Preliminary tests in a 3” diameter, pilot RDC column indicated that many extraction stages were required as well as a high ratios of the non-polar solvent to the polar solvent and to the organic feed. Also, it was determined that the feed location must be near the top of the column, with most of the stages below the feed location (used for extracting the impurities). Due to the large number of theoretical stages required for this application, the RDC column was not a good choice. Instead, the SCHEIBEL@Column was selected as the best design because this column design has a very high stage efficiency4. The set-up for the pilot plant test program is shown in Figure 4. The set-up included a 3” diameter SCHEIBEL@Column with up to 99 agitated stages. Whereas standard LLE testing can generally be completed in 2 - 3 days, testing for fractional LLE can take significantly longer, which was the case for this application. During a 2-week test program, the following variables were evaluated in the pilot plant equipment: The total number of stages was varied between 65 - 99 stages. The stages above the organic feed location were varied between 12 - 34 stages, and the stages below the feed location were varied between 42 - 65 stages. The overall column capacity (specific throughput) was varied between 5 15 - 625 GPH/~~~. Many variations of the ratios for polar solvent to feed and non-polar solvent to feed were tested. The range for the polar solvent to feed was between 0.5: 1 and 1.4:1 and the range for the non-polar solvent to feed was 1.1:1 and 3 :1. The agitation speed range was varied between 400 - 850 RPM.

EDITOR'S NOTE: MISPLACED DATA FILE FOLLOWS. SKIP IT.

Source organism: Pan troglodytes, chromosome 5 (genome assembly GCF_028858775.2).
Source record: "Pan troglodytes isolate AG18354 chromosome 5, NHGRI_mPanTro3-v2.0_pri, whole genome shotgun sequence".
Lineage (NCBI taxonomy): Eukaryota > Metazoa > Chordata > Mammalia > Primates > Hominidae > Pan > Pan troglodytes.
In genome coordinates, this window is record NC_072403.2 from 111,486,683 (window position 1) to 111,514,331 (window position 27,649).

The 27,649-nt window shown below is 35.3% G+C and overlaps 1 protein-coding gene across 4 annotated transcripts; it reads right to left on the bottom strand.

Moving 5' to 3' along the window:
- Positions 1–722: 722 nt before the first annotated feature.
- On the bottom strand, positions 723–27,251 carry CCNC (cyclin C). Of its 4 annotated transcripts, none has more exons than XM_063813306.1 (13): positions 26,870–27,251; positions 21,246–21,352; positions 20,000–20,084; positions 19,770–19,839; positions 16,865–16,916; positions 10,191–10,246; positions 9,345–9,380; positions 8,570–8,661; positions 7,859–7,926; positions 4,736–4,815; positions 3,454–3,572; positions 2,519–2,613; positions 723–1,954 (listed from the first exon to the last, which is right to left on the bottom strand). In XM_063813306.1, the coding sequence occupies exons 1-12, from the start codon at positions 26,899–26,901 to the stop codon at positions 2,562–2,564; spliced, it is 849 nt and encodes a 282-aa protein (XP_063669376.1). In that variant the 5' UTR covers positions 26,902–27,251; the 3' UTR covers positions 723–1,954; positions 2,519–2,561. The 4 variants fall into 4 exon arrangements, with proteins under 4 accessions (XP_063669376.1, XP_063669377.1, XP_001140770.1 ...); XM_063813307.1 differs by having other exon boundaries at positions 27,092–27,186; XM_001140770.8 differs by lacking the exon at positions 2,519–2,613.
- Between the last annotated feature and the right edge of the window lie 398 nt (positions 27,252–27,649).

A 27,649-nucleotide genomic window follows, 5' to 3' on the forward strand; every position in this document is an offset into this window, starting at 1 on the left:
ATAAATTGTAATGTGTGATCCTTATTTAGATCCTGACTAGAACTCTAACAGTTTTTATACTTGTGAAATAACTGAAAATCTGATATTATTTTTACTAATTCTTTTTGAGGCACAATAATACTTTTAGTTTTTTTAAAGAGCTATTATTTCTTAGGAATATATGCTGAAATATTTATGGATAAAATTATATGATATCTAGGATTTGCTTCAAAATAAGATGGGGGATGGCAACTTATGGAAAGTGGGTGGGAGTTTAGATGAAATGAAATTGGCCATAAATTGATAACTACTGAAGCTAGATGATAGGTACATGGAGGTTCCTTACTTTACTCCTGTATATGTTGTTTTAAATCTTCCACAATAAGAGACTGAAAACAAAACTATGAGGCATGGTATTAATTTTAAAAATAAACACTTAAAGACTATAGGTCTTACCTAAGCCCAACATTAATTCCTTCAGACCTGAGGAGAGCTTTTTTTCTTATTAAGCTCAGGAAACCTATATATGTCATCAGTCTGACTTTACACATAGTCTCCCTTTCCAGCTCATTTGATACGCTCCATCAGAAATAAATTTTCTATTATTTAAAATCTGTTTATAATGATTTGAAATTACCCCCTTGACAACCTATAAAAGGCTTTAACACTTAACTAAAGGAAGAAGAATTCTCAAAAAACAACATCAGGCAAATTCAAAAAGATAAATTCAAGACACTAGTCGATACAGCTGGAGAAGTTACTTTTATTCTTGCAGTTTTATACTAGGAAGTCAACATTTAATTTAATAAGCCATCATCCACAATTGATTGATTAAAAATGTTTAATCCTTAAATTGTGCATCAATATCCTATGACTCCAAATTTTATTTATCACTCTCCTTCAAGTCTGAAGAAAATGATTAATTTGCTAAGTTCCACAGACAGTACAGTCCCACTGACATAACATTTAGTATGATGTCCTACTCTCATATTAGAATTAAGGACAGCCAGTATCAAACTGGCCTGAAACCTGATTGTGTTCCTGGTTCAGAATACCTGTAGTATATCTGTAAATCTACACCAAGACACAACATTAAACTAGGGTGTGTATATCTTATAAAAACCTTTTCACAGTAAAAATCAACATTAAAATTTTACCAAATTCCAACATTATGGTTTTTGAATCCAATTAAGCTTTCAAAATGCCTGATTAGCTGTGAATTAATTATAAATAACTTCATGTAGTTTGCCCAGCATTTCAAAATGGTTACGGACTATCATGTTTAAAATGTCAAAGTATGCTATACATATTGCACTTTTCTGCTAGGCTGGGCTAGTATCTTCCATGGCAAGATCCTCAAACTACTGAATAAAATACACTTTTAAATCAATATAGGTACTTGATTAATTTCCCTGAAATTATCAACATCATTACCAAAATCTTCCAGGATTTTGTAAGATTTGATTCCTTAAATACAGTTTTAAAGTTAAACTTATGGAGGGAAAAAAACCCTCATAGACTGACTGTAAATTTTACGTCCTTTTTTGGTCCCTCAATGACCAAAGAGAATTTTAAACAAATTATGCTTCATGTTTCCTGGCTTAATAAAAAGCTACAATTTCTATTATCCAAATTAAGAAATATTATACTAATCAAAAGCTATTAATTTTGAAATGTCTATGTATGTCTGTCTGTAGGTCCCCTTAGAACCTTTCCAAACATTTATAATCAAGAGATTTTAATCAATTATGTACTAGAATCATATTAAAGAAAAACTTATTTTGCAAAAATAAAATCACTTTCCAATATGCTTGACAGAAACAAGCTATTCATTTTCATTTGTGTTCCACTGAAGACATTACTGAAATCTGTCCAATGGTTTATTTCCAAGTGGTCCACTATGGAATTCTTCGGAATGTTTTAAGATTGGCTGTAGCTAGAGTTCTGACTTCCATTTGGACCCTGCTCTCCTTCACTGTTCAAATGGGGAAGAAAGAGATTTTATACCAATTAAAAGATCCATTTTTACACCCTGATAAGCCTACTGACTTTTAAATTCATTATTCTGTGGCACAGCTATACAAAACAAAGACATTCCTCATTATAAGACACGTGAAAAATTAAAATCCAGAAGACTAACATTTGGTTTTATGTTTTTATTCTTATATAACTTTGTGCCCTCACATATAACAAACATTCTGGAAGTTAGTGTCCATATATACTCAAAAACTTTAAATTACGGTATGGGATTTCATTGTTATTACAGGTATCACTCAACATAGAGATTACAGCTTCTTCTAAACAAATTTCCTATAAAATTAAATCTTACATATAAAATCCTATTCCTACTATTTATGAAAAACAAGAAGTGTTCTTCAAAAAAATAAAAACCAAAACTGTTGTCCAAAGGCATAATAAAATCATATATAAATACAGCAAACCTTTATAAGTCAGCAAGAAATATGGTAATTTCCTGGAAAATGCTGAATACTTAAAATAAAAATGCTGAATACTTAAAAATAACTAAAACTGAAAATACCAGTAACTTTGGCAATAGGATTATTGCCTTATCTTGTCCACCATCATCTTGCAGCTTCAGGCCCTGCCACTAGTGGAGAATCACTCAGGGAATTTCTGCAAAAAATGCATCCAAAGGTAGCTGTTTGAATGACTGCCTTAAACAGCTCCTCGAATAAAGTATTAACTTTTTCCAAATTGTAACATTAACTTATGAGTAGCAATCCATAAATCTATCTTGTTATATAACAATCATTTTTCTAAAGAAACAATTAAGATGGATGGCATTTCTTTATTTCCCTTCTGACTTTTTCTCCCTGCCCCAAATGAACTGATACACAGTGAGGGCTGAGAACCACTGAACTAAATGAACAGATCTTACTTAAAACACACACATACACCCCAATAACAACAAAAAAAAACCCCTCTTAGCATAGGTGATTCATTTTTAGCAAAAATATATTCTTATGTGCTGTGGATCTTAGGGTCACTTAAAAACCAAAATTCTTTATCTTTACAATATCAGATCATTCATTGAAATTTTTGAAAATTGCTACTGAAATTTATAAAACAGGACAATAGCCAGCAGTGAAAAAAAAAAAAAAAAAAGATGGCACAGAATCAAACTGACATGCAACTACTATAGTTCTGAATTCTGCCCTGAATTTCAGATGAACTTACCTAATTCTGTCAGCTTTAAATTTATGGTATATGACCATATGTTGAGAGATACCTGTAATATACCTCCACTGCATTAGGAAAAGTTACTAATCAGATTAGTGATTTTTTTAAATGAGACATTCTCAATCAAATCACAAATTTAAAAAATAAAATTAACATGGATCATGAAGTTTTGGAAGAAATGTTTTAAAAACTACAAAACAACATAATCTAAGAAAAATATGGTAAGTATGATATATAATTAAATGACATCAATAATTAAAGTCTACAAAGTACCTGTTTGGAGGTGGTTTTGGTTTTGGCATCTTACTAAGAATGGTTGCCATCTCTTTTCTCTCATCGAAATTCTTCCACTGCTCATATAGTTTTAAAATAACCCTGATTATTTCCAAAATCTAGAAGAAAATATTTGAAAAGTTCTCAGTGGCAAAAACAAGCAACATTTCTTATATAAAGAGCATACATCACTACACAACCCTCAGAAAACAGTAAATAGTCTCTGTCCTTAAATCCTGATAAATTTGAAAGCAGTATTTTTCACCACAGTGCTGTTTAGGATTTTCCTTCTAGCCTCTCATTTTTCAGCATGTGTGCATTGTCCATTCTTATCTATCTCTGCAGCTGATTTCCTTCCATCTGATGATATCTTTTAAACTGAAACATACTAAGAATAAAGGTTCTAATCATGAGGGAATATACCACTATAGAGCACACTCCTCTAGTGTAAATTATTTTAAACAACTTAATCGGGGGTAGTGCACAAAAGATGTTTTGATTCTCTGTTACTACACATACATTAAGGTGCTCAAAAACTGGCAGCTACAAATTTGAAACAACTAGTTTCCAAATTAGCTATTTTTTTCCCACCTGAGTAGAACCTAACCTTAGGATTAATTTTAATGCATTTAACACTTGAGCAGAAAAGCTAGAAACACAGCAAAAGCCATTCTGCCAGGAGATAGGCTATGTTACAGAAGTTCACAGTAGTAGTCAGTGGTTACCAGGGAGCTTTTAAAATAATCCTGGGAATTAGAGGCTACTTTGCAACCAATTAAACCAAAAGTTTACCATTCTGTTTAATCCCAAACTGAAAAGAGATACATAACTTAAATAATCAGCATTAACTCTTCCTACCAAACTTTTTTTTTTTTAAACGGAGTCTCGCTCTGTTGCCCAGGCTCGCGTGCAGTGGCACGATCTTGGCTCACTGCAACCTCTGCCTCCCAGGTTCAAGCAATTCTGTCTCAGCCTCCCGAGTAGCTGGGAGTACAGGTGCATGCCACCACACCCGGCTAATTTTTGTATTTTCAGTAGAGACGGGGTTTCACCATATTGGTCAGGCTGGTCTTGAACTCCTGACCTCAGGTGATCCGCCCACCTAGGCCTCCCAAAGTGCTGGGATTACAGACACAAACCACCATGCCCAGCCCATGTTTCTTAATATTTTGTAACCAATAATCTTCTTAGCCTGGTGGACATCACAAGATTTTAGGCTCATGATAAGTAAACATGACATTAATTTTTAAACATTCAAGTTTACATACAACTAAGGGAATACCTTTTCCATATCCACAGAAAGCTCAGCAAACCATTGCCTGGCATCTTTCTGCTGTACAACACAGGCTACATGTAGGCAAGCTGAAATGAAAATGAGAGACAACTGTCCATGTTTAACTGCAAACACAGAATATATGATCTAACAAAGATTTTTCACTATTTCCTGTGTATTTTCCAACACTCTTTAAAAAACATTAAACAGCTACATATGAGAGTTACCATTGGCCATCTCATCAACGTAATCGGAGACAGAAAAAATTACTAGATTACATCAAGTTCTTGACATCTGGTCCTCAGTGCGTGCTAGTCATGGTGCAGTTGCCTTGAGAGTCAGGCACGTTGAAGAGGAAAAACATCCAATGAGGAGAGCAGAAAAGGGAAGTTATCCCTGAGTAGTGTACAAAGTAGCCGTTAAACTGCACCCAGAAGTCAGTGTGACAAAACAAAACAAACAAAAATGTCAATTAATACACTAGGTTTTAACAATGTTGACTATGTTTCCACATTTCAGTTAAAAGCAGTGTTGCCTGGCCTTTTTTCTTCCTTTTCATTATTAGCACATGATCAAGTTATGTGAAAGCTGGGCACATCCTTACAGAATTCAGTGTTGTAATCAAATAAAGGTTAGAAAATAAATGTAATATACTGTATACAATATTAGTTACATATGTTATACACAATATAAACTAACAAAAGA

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At the completion of the test program, it was determined that the optimal operating conditions were as follows: Capacity Total Number of Stages Organic Feed Location Polar Solvent : Feed Ratio Non-polar Solvent : Feed Ratio 600-625 GPH/ft2 65 agitated stages Stage 13 from the top of column 0.7 : 1.0 1.8 : 1.0

For these conditions the aromatic recovery was 92% with <1 .O% impurities. Using the data generated in the 3” diameter, pilot SCHEIBEL@Column, the standard scale-up procedure was employed to design the production column for a light tar feed rate of 13,439 kg/hr. The resulting SCHEIBEL@Column was 70” diameter x 65 agitated stages as shown in Figure 5. This column was fabricated and installed in 2004 and has been successfully started up and is now operating with good performance.

KARR@and SCHEIBEL@are registered trademarks of Koch-Glitsch L.P.

APPLICATION #3 Neutralization / Washing Process